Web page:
Steamboat Springs There are mysterious, shrouded figures in the corners of Sandra Sherrod’s art studio, and guests may leave unsure about what exactly they are and what they mean.
Inside the Artist's Studio
Anton Chekhov wrote, “The role of the artist is to ask questions, not answer them.” If you agree with Chekhov, then a visual artist’s studio is where that creative person goes to pose life’s big questions.
Sherrod’s studio is in an upstairs bedroom in a quiet Steamboat neighborhood that looks to be the opposite of an artist’s enclave. All of the neatly kept homes on Wyatt Way resemble one another in color and design.
The large purple flower pots on the front walk tip visitors to the likelihood that something different awaits inside Sherrod’s home.
Greeting visitors who step through the front door are intersecting walls painted in intensely bright colors and covered with the work of many other artists.
Upstairs, there are phantoms under white sheets — easels and who knows what else. Is that a cabinet or maybe a drawing table draped in its shroud? Or is it an abandoned sculpture?
Sherrod doesn’t give a precise answer when asked. Her only response alludes to Eastern mysticism. Feng shui is concerned with the harmony of place, she says.
“Feng shui says, what you are not working on, you should cover,” Sherrod said. “If I get too many things going, I get lost, and I can’t (allow myself) to get lost.”
One understands as her conversation hops from her favorite colors — lime and purple — to the art market in her adopted part-time home of Houston, Texas.
Perhaps more than any other member of the Routt County artistic community, Sherrod constantly is evolving. From month to month, one doesn’t know whether her space at the Artists’ Gallery of Steamboat will be devoted to a series of white-on-white paintings of horses, silver clay rings and pendants encrusted in semiprecious stones, Northwest Colorado landscapes rendered in vivid colors or a new series of abstract collages.
Sherrod, who grew up on a historic cattle ranch at the foot of Elk Mountain, works daily from noon to about 2:30 p.m. in her art studio, then slips next door into another bedroom devoted to her writing.
The work table is thick with small saws, rectangles of silver and copper and a platoon of small files. This month, she is making thick rings of silver clay set with amethysts and olive green peridot.
She works in silence except for the sound of the rasping files removing the burrs and rough edges from finely cut pieces of metal.
There is a large mass of crystal quartz on the work table that has a special hold on Sherrod, and out the window, she can glimpse Crystal Peak. Further to the west, she can see Elk Mountain where her family’s home ranch sits.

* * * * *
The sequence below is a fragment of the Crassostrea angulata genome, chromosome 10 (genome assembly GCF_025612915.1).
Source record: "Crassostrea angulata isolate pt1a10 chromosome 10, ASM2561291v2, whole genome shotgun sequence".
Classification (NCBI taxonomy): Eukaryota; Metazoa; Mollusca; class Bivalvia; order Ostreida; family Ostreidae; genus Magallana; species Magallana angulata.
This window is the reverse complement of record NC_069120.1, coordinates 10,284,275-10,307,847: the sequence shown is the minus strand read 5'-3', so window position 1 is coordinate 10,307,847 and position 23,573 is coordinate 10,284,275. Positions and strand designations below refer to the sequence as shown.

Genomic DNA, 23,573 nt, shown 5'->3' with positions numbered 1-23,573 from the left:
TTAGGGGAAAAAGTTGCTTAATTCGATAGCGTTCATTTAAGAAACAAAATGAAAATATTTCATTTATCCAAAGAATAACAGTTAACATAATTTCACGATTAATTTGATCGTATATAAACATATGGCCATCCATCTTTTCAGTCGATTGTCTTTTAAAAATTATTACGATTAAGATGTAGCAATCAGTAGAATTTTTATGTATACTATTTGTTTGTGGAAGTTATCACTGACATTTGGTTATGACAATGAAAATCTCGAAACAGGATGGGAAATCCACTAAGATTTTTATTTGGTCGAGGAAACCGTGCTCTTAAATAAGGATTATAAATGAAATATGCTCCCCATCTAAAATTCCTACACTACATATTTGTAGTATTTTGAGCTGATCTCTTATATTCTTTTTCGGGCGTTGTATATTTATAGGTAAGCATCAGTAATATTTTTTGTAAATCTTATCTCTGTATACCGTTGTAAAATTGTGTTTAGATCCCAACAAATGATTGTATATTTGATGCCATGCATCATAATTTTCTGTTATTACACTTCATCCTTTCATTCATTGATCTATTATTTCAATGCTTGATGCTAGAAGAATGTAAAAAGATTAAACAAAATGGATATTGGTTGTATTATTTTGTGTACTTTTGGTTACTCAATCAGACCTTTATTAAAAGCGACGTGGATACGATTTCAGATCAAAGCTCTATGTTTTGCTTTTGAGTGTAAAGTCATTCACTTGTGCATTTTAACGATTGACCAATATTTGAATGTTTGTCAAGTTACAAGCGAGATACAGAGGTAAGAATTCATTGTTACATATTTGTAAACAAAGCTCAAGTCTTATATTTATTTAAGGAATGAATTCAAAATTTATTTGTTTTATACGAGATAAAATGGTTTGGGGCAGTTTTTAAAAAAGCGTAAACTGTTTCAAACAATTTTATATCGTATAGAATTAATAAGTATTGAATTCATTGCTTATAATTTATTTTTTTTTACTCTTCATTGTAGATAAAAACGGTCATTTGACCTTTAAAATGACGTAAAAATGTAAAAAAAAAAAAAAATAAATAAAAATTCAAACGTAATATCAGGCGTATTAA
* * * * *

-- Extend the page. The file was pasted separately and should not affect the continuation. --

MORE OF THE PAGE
I love conversation in the work I create. I want the objects or subjects to be talking to each other, leaning toward one another or overlapping. The trees grow as if they are friends or the fruit nestle close together. People are my favorite subject. They look at each other, talking, discussing or laughing. Horses are another favorite subject. When I watch horses, I can tell which ones are friends. They like to graze so closely, they inhale each other’s breath. Using color can stimulate the conversational idea, but mostly it's shapes and how they relate to each other.
Q.Do you work with a soundtrack?
A. I usually work in silence. Although I've tried music and listening to books on tape, I find both distracting. When I take a break, I usually play a computer game — something that takes me totally out of my creative mind.
Q.Do you work in a creative mess, or is everything in your studio in its place?
A. My studio is an absolute mess because I have so many ideas going on. But I have to have the rest of my house absolutely sane.
Q.Is the quality of light in your studio important to you?
A. Light is very important. I have a studio with two large windows. After the sun goes down, I seldom work unless it’s framing or something like that.
Q.How do you recharge your creative impulse? Where do you go, in your mind or in the world, to draw ideas?
A. I love drawing people. When I travel, I always have a drawing book with me. I like to draw what's around me. That often sends me into a new space, and then I can come up with a new idea or two.
Q.How do you keep your art fresh and relevant while remaining productive?
A. When I find a new idea, I almost always create 10 to 12 pieces with that idea in mind. A new idea cannot be explored unless a series is developed. When I run out of ideas for that particular subject, or it has become boring, I go the next project.